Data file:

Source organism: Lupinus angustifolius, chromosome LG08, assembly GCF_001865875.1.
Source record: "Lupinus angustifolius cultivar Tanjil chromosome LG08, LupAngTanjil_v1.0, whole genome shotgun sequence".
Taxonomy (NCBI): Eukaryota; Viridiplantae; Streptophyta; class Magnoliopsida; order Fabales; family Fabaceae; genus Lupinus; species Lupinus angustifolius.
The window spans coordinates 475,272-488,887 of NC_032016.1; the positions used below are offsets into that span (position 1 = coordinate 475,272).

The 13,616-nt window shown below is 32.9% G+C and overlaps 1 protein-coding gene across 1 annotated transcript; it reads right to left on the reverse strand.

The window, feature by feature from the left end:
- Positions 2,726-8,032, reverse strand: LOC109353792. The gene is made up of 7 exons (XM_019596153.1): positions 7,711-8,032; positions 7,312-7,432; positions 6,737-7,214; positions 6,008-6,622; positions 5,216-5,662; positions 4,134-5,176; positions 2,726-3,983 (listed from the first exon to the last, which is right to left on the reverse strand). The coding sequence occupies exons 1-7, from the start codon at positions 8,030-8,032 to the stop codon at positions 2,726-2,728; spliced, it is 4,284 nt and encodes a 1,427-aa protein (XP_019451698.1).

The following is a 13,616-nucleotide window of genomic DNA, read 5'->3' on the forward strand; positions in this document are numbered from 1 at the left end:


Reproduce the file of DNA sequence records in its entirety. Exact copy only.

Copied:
Source organism: Lupinus angustifolius, chromosome LG08, assembly GCF_001865875.1.
Source record: "Lupinus angustifolius cultivar Tanjil chromosome LG08, LupAngTanjil_v1.0, whole genome shotgun sequence".
Taxonomy (NCBI): Eukaryota; Viridiplantae; Streptophyta; class Magnoliopsida; order Fabales; family Fabaceae; genus Lupinus; species Lupinus angustifolius.
The window spans coordinates 475,272-488,887 of NC_032016.1; the positions used below are offsets into that span (position 1 = coordinate 475,272).

The 13,616-nt window shown below is 32.9% G+C and overlaps 1 protein-coding gene across 1 annotated transcript; it reads right to left on the reverse strand.

The window, feature by feature from the left end:
- Positions 2,726-8,032, reverse strand: LOC109353792. The gene is made up of 7 exons (XM_019596153.1): positions 7,711-8,032; positions 7,312-7,432; positions 6,737-7,214; positions 6,008-6,622; positions 5,216-5,662; positions 4,134-5,176; positions 2,726-3,983 (listed from the first exon to the last, which is right to left on the reverse strand). The coding sequence occupies exons 1-7, from the start codon at positions 8,030-8,032 to the stop codon at positions 2,726-2,728; spliced, it is 4,284 nt and encodes a 1,427-aa protein (XP_019451698.1).

The following is a 13,616-nucleotide window of genomic DNA, read 5'->3' on the forward strand; positions in this document are numbered from 1 at the left end: